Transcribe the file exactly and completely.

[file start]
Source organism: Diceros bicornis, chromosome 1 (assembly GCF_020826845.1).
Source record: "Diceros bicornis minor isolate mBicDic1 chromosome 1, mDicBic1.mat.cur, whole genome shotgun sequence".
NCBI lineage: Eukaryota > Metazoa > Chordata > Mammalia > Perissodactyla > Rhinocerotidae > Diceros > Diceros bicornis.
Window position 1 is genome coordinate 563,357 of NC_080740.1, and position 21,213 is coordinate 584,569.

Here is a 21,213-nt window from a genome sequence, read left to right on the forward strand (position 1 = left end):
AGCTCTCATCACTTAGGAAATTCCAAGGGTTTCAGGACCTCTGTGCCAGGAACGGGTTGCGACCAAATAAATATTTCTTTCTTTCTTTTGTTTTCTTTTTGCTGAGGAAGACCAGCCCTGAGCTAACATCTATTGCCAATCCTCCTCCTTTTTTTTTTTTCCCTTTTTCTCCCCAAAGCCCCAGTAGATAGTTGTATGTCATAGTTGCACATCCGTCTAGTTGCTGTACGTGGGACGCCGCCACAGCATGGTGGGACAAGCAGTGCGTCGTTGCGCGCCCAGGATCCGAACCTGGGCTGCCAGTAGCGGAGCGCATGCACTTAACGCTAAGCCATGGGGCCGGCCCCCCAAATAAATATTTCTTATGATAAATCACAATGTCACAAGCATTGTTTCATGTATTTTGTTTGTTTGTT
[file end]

Source organism: Diceros bicornis, chromosome 1 (assembly GCF_020826845.1).
Source record: "Diceros bicornis minor isolate mBicDic1 chromosome 1, mDicBic1.mat.cur, whole genome shotgun sequence".
NCBI lineage: Eukaryota > Metazoa > Chordata > Mammalia > Perissodactyla > Rhinocerotidae > Diceros > Diceros bicornis.
Window position 1 is genome coordinate 563,357 of NC_080740.1, and position 21,213 is coordinate 584,569.

Here is a 21,213-nt window from a genome sequence, read left to right on the forward strand (position 1 = left end):
AGCTCTCATCACTTAGGAAATTCCAAGGGTTTCAGGACCTCTGTGCCAGGAACGGGTTGCGACCAAATAAATATTTCTTTCTTTCTTTTGTTTTCTTTTTGCTGAGGAAGACCAGCCCTGAGCTAACATCTATTGCCAATCCTCCTCCTTTTTTTTTTTTCCCTTTTTCTCCCCAAAGCCCCAGTAGATAGTTGTATGTCATAGTTGCACATCCGTCTAGTTGCTGTACGTGGGACGCCGCCACAGCATGGTGGGACAAGCAGTGCGTCGTTGCGCGCCCAGGATCCGAACCTGGGCTGCCAGTAGCGGAGCGCATGCACTTAACGCTAAGCCATGGGGCCGGCCCCCCAAATAAATATTTCTTATGATAAATCACAATGTCACAAGCATTGTTTCATGTATTTTGTTTGTTTGTT